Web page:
Off the Hook: Carmel Clay Parks & Recreation Department plans to host “Family Learn to Fish” event to educate community on fishing methods and safety


Angela Qian

Family Learn to Fish participant catches a fish while his mom watches nearby. The Department of Natural Resources scheduled the event on a Free Fishing Day, which means that anglers don’t need a license to fish the state’s public waters. Participants also learned about ethics during the event, so they caught and released the fish.

Rhea Acharya and Grace Xu

On May 18, the Monon Community Center plans to host a “Family Learn to Fish” event at the Carmel Clay Parks & Recreation Department from 9 a.m. to noon. According to Erica Foreman, the Carmel Clay Parks & Recreation program supervisor in charge of Family Learn to Fish, the event will teach participants about safety, fishing equipment, fishing methods and end with an hour of fishing in a nearby lagoon. It will also allow for more of the Carmel community to gain exposure to fishing just in time for summer when many students have greater free time to pursue new hobbies.

Daniel Tocci, fishing enthusiast and sophomore, said while fishing isn’t often considered to be a common hobby, especially for high school students, he has still found fishing to be a big part of his life, largely because of the many benefits the activity can offer.

“I fish with my friends all the time and I find it really fun,” Tocci said. “It also brings you close to nature. It’s just fun spending time outdoors, and it also gives you a sense of pride when you catch a bigger fish.”

According to Foreman, fishing could actually lead to stronger social relationships, similar to what Tocci said about fishing with friends.

I think fishing allows for people to have the opportunity to connect with each other,” Foreman said. “It forces people to use teamwork and problem-solving skills. If the fish are not biting much, it can allow for long periods of quiet time for people to enjoy each other’s company.”

Yet for others, fishing may be an activity that they not only don’t enjoy but disagree with from their personal standpoints. In vegetarian and sophomore Nishita Prasad’s case, she said that she doesn’t plan on fishing any time soon.

“I think if people care about the environment, they shouldn’t do things that are bad for the environment like fishing,” Prasad said. “It literally kills fish.”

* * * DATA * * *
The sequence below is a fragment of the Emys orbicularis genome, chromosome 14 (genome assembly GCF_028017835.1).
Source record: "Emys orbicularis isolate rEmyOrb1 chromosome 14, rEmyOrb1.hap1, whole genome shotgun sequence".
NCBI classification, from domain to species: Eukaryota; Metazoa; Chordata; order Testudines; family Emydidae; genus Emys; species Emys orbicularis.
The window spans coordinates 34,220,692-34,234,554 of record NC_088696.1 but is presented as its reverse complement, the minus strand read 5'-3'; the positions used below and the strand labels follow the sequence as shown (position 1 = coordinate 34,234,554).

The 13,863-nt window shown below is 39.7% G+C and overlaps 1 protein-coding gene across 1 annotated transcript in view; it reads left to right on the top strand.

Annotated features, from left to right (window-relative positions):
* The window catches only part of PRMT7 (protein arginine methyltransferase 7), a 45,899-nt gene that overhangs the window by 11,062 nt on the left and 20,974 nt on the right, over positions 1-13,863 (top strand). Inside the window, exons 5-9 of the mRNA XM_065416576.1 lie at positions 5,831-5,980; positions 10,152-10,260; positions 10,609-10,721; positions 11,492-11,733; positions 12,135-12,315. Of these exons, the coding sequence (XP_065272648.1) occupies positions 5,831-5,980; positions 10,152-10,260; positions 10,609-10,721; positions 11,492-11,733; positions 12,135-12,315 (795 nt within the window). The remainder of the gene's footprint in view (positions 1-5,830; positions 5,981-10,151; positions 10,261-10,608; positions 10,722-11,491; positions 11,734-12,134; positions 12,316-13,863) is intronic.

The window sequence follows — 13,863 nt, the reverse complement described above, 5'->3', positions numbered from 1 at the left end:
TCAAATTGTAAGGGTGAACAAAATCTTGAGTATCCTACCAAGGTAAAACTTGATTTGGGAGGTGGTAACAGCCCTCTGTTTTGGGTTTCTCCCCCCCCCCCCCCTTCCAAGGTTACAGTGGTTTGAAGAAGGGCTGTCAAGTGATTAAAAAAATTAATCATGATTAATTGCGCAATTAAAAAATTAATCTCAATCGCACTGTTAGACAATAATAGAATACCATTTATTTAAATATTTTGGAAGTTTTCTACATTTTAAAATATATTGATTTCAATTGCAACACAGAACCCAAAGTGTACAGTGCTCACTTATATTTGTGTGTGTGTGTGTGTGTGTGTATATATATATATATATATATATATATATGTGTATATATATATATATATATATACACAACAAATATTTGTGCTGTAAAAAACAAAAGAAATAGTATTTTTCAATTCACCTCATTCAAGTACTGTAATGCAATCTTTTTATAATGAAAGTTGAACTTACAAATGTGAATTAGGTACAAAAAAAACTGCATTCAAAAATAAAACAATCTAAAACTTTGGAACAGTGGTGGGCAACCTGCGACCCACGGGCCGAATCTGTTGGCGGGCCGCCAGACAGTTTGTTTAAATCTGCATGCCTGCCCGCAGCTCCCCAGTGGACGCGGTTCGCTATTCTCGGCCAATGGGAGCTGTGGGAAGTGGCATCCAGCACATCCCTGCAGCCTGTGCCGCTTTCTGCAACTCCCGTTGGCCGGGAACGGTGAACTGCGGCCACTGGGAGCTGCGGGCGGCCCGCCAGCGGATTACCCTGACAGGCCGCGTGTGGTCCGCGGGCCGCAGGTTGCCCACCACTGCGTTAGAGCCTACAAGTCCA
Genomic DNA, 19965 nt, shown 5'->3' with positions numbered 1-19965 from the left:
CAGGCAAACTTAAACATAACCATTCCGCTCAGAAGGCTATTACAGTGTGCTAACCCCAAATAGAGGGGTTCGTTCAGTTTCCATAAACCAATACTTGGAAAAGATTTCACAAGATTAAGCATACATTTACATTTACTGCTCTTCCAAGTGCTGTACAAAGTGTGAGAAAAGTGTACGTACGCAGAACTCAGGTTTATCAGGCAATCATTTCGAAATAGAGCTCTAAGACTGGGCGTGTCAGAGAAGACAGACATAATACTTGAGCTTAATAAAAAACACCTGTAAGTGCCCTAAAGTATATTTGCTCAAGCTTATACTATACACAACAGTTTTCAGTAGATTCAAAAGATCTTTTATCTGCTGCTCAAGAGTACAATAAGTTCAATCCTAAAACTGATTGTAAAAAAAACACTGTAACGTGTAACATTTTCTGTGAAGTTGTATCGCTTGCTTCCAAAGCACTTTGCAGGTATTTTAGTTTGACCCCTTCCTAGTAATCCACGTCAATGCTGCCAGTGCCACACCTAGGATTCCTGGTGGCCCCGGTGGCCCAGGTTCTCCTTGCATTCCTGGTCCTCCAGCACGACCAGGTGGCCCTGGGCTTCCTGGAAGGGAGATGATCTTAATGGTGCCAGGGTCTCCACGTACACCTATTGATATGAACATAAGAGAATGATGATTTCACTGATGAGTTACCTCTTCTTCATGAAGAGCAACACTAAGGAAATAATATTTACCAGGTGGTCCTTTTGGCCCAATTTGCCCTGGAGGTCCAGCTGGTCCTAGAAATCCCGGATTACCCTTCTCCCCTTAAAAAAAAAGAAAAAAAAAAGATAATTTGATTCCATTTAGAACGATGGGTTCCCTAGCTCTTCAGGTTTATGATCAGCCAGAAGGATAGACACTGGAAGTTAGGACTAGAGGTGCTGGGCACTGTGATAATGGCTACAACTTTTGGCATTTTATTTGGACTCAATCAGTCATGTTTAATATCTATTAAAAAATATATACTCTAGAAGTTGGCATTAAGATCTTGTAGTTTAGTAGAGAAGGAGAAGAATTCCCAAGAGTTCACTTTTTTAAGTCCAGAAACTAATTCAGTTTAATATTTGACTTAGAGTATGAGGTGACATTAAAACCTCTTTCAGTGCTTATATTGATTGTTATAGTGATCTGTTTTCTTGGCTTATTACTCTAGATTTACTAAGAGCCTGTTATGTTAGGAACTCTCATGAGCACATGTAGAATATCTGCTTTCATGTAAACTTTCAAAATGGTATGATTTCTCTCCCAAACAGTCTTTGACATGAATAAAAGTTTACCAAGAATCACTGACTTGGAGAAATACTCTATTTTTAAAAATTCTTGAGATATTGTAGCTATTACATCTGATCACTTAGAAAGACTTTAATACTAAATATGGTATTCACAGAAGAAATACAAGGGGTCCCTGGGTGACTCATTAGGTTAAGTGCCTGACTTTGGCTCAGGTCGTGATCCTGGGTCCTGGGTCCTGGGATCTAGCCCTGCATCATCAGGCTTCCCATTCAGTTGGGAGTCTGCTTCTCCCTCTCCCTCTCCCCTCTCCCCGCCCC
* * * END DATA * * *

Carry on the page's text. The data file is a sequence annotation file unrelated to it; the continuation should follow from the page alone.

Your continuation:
Tocci, however, said that from his personal experience, people tend to shy away from fishing not because of an ethical dilemma, but simply because they find fishing too “boring,” or that “fish are gross.”

He added that people who dislike fishing generally haven’t tried it enough to truly understand the activity, especially given the amount of patience involved. He said patience is one of the several skills he learned from fishing that were applicable to other aspects of his life.

“You have to learn patience to fish because you’re not going to go out and automatically catch fish,” Tocci said. “You have to stay outside for a long time, and you have to have endurance. That can be applicable in life too.”

Foreman agreed with Tocci and added that fishing isn’t simply about catching fish; it can teach skills useful in the real world as well.

“Fishing is a great way to relax and unplug. It can also be good exercise working out the shoulder, back and arm muscles. It can help reduce stress, increase self-esteem and confidence,” Foreman said. “People can learn how to read a map, learn safety skills around water, knot tying and fish identification.”

Tocci agreed with Foreman, adding that he has found fishing to be beneficial toward his mental health.

“My dad taught me how to fish (when I was 5 years old) and I always thought it was fun,” Tocci said. “Fishing is also kind of meditative so you get a lot of time to think when you’re fishing.”

Prasad conceded that there could be benefits to the activity, but said she disagreed with certain methods of fishing.

“I think net fishing is fine but if you’re putting holes in the fish and throwing them back in the water, that’s sketchy and I don’t like that,” Prasad said. “And you could still use your boat in other ways to have fun.”

However, Foreman said that she has found the benefits of fishing to outweigh the disadvantages and can even allow for greater appreciation of nature, in contrast to Prasad’s opinion.

“Fishing is great because it allows people to get outside and enjoy the natural world,” Foreman said. “I think people grow an appreciation for how native inhabitants had to survive off the land and learn to fish. It is a relaxing activity, but it can also be exciting when one catches a fish. Kids especially have so much fun looking at their fish and learning about the types of fish they catch. You get a great feeling seeing someone—kids or adults—catch a fish for the first time.”